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Original Issue

The Ballad of Russ and Red

Exploring the ties that bound an NBA odd couple

The latest addition to the already corpulent body of Boston Celtics literature is Bill Russell's Red and Me, the Hall of Fame center's deconstruction of his relationship with Red Auerbach, the man who schemed to draft him, built a dynasty around him and then made him pro sports' first African-American head coach. For someone as famously reticent as Russell, one might suppose that the big man had said everything there was to say in his three previous books. Plus, Auerbach, who died in October 2006, wrote or cowrote several tomes about his half century as the uncuddly curmudgeon of this celebrated franchise.

But Red and Me (cowritten by Alan Steinberg) mines some new territory: The idea that the coach and player were—more than mentor-mentee or antagonizer-antagonist—lifelong friends. Granted, this conceit might be partly a device to package old material in new Celtic-green wrapping. But it's nevertheless an interesting subject that plays out well against the backdrop of this year's NBA final four: In today's sports world, can player and coach be, in fact, friends?

The evidence suggests otherwise. During the second round of the playoffs the Magic's Dwight Howard, whose defense-oriented game echoes Russell's, publicly criticized his coach, Stan Van Gundy, for not calling enough plays for him. That didn't happen with Russell and Auerbach, who were united in their efforts to get under the skin of only their opponents. Cleveland's LeBron James and Mike Brown collected hardware together (MVP and coach of the year, respectively) after the Cavaliers' 66-win season, but their relationship over their four seasons together can best be described as Brown's trying to stay out of James's way. It didn't work that way when Red had a whistle around his neck, despite Russell's strong personality.

It was only three months ago that Nuggets coach George Karl suspended his young star, Carmelo Anthony, for a game because Anthony ignored a substitution—one of, oh, 173 times that Karl has clashed with a player during a coaching career that includes stops at Cleveland, Golden State, Seattle and Milwaukee. And, most notably, the Lakers' Phil Jackson criticized his superstar, Kobe Bryant, for being selfish and immature, in the coach's 2004 book, The Last Season. Auerbach almost never bumped heads with one of his own, not in public anyway. As he saw it, books were for enhancing the franchise's hagiography and torching non-Celtics.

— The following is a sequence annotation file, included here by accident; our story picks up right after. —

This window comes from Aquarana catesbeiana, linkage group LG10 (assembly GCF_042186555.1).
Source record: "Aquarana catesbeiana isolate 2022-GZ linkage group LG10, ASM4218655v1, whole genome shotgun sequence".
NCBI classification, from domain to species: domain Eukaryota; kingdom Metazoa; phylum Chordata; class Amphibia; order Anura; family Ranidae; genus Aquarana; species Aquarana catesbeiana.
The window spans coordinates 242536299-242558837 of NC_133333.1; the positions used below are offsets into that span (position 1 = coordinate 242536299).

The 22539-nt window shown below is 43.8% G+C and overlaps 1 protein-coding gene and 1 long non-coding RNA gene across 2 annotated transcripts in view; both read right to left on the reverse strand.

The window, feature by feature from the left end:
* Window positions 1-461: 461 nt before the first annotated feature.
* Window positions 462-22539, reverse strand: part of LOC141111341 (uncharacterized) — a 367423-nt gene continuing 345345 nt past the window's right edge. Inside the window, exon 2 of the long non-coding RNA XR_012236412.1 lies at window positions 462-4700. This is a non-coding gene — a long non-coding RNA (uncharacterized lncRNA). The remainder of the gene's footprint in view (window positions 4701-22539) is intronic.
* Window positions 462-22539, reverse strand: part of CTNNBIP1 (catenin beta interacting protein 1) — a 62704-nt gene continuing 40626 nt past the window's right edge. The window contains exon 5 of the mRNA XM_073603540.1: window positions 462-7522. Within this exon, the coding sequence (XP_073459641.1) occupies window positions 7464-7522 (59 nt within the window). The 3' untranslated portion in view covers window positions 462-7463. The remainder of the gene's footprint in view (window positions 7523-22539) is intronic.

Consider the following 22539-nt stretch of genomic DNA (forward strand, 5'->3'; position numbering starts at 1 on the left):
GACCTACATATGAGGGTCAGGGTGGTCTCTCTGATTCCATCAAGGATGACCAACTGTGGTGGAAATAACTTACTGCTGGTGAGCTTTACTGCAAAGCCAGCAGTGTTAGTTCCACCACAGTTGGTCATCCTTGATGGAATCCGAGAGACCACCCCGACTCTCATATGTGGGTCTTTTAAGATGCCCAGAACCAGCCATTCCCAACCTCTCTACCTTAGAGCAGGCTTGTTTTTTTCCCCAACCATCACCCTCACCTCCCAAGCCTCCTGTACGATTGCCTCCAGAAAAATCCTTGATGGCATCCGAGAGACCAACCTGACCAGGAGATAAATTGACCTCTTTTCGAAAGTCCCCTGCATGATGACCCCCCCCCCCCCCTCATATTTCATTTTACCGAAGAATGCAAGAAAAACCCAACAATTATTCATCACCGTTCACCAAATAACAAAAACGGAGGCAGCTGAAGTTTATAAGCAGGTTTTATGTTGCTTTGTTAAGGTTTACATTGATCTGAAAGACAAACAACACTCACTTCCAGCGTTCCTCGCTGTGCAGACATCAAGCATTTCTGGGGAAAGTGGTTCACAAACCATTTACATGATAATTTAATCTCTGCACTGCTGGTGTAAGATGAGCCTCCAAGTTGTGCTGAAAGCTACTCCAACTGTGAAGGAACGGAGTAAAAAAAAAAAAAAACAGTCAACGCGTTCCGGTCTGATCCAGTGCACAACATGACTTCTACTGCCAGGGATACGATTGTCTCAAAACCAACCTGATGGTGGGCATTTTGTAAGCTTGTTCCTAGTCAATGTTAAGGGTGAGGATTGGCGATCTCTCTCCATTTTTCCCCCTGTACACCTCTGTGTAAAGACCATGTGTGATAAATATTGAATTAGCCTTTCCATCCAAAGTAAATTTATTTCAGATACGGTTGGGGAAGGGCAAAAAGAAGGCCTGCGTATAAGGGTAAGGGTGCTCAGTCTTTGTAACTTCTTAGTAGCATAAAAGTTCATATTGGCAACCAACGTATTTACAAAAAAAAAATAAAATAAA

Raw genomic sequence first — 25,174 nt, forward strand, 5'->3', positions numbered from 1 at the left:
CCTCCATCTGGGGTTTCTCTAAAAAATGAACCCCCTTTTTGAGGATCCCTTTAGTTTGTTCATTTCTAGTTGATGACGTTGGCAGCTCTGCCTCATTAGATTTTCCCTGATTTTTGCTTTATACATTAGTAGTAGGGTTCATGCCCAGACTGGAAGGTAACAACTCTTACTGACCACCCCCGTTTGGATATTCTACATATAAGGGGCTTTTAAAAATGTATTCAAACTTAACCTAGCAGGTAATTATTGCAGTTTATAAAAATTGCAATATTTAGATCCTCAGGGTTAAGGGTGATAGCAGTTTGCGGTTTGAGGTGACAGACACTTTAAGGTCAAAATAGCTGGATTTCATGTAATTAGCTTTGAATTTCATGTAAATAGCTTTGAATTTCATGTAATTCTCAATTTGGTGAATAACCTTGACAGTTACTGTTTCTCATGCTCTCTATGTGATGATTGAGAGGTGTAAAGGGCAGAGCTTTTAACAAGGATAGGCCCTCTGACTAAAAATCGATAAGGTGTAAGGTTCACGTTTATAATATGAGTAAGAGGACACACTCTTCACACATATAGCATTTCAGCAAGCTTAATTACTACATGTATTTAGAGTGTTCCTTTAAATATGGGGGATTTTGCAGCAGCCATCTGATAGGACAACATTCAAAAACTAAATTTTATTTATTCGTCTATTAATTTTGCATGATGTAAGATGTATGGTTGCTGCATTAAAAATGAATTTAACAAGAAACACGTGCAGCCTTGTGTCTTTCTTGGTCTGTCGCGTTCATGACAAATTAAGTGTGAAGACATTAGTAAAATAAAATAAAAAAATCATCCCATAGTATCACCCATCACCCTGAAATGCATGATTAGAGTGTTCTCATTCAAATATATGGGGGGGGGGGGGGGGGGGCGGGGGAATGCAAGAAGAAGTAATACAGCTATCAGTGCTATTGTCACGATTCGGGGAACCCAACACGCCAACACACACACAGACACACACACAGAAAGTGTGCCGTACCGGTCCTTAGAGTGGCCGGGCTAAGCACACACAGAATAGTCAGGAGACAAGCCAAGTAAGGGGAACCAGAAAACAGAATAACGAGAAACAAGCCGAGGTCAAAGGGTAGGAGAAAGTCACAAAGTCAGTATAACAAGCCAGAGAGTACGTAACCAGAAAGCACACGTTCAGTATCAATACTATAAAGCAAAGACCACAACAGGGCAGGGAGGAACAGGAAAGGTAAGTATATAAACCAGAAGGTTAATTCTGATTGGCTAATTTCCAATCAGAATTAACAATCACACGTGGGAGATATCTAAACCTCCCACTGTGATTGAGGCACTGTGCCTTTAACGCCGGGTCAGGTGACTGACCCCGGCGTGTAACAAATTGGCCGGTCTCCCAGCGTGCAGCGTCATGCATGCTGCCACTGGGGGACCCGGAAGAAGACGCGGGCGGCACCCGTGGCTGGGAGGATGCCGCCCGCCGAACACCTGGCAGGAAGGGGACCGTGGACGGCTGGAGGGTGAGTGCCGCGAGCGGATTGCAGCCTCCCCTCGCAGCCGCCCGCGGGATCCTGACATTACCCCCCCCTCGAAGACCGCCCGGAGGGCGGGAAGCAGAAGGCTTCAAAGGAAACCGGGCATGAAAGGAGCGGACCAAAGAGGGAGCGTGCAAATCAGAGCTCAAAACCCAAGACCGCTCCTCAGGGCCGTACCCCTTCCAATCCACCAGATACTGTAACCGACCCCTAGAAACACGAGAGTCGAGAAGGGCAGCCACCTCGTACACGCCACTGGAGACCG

So why were Russ and Red able to sustain a lifelong friendship? One factor, in Russell's telling, is that Auerbach recognized his on-court genius (one thing you never get from Russell is false modesty) and treated him more like a colleague than a player. Auerbach famously allowed Russell to set his own practice schedule. Russell would disappear for, in his words, "days at a time," and when he was with the team, he might as likely sit in the stands sipping tea as run through drills.

Russell also writes that they were drawn together by a mutual hardheadedness, united by "the tribulations of our tribes": Russell was an African-American who grew up in the Jim Crow South and the Oakland projects, Auerbach a street-savvy urban Jew. (Tribe, thanks to either Russell or Steinberg, is the word most overused in Red and Me.) If mutual hardheadedness were a prerequisite for friendship, however, you could safely cast Bryant and Jackson as Alphonse and Gaston. And while the special treatment accorded Russell doesn't exist today—no player has disappeared for days since Isaiah Rider, and it had nothing to do with coaching dispensation—superstars such as Bryant and James pretty much set their own practice agenda.

No, two factors in the end enabled Russell and Auerbach to have a relationship that, even allowing for some embellishment by the authors, can be called special: They stayed together, and the Celtics won. Over 13 seasons, from 1957 through 1969, they won nine championships with Russell at center and Auerbach as coach, and they won two more with Russell as player-coach and Auerbach as his front-office strategist and sounding board.

That kind of connection is rare indeed. Jerry Sloan and John Stockton spent 19 mostly successful seasons together in Utah and enjoy a mutual respect that is bound to endure, but they will not be thrown together over the coming decades to celebrate Jazz championships, for there were none. Jackson won six titles with Michael Jordan in Chicago and, at this writing, three with Bryant in L.A. If you want to make Red roll over, just mention that Jackson has won as many rings as he did—but, still, Russell and Auerbach traipsed together over the same battlefield, wearing their eternal green, feeling their eternal sense of satisfaction.

The closest contemporary parallel to Russell and Auerbach seems to be Tim Duncan and Gregg Popovich, who have been together in San Antonio since Duncan's rookie season, 1997--98. They rule as kind of co-monarchs, Pop always ready to listen when Duncan, behind the scenes, chooses to speak. There is a hardheadedness about Duncan and Pop too, a policy of closing ranks, putting the team first and to hell with what anyone else thinks. And they have won together, four times in Duncan's 12 seasons. But they will never approach the accomplishments of Russell and Auerbach, whose friendship was solidified by the glorious glue of victory.

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Can a player and coach today BE FRIENDS? Evidence suggests otherwise.